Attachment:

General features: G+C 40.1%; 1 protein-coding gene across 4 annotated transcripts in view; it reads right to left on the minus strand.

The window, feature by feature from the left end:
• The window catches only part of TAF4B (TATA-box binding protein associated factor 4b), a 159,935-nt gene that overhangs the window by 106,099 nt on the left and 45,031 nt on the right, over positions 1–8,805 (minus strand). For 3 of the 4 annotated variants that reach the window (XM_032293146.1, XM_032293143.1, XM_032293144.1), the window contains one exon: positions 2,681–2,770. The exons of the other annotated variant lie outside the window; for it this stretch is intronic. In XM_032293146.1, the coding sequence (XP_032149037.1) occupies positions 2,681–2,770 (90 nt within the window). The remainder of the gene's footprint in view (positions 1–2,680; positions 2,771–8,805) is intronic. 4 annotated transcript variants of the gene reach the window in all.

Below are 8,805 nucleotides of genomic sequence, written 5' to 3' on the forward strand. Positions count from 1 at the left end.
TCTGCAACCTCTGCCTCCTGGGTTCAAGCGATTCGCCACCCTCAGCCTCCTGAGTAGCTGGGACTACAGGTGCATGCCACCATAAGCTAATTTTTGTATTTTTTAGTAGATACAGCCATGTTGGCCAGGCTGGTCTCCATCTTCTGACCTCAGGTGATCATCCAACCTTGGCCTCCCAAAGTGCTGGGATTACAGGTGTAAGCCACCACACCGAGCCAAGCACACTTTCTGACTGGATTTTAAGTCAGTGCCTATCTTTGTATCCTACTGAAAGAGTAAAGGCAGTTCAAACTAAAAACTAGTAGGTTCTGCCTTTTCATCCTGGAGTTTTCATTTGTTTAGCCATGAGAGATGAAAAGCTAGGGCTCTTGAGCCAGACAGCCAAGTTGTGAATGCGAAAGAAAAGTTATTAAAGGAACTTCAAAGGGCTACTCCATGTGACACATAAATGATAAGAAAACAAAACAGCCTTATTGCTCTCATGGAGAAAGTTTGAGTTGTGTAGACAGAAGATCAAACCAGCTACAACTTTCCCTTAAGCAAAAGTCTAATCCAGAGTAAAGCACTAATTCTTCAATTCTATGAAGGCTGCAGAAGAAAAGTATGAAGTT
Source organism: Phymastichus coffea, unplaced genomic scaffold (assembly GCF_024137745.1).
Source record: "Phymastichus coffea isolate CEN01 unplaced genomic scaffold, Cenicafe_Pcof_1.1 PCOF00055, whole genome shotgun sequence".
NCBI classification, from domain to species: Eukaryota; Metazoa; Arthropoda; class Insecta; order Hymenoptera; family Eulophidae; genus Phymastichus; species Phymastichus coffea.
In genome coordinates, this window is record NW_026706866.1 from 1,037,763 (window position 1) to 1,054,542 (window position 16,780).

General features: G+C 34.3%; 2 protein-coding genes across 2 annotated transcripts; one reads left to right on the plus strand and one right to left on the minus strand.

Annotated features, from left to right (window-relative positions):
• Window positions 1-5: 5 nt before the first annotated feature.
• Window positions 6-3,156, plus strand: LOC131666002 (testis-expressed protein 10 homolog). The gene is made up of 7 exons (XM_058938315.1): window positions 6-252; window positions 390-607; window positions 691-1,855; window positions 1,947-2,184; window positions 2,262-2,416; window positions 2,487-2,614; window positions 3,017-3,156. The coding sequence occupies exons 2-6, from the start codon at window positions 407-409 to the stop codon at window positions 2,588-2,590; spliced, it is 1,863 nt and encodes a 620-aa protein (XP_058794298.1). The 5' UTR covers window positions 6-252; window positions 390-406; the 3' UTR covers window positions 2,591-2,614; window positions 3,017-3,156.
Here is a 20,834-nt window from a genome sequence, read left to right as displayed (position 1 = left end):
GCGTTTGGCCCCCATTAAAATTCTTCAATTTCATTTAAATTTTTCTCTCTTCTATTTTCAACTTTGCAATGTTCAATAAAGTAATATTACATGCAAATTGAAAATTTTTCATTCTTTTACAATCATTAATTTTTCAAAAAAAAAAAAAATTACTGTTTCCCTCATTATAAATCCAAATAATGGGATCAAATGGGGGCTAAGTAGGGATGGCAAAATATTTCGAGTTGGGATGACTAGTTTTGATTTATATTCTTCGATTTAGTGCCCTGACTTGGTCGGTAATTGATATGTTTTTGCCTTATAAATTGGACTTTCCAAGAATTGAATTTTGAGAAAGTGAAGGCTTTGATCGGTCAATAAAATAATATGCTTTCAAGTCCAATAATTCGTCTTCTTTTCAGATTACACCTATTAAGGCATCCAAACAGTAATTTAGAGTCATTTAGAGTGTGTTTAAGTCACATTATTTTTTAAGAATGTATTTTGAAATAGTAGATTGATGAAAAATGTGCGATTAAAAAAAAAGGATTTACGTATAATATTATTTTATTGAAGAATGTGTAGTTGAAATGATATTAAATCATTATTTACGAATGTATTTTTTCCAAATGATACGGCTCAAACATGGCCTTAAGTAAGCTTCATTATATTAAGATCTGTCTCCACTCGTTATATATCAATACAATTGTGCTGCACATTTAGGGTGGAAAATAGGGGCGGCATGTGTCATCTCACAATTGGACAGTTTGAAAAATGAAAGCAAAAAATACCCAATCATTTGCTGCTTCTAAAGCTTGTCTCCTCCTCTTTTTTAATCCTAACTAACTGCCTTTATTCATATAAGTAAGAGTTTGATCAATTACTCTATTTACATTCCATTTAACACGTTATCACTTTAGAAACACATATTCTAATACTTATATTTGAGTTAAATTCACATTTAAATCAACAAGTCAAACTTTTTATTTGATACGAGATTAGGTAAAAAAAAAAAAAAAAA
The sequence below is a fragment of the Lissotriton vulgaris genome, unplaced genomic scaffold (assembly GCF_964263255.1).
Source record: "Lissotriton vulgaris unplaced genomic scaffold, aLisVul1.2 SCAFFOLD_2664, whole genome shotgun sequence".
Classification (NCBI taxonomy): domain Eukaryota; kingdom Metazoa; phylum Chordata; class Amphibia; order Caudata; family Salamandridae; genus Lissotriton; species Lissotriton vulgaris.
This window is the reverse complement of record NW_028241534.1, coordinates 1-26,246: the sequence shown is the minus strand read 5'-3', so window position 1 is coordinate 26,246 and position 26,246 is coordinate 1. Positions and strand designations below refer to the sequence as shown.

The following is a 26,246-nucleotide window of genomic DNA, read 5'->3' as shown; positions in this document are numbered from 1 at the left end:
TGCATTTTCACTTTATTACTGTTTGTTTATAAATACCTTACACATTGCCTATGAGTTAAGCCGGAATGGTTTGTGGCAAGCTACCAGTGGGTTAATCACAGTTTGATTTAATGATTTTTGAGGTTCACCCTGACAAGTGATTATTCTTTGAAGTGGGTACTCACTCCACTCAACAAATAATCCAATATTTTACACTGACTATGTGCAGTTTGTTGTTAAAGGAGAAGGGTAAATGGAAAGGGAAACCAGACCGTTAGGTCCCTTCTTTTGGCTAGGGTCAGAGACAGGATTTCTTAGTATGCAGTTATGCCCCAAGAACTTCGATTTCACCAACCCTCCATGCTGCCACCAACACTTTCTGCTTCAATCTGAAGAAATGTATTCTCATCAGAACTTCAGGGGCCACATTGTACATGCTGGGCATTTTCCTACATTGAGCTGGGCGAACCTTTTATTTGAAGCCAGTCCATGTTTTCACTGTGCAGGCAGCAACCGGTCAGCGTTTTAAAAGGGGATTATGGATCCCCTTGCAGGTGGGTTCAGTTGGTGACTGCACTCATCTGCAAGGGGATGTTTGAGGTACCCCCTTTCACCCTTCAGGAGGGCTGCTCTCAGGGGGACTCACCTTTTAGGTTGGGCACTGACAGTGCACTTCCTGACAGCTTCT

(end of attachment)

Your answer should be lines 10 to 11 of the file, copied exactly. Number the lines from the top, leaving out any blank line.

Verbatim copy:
General features: G+C 34.3%; 2 protein-coding genes across 2 annotated transcripts; one reads left to right on the plus strand and one right to left on the minus strand.

Annotated features, from left to right (window-relative positions):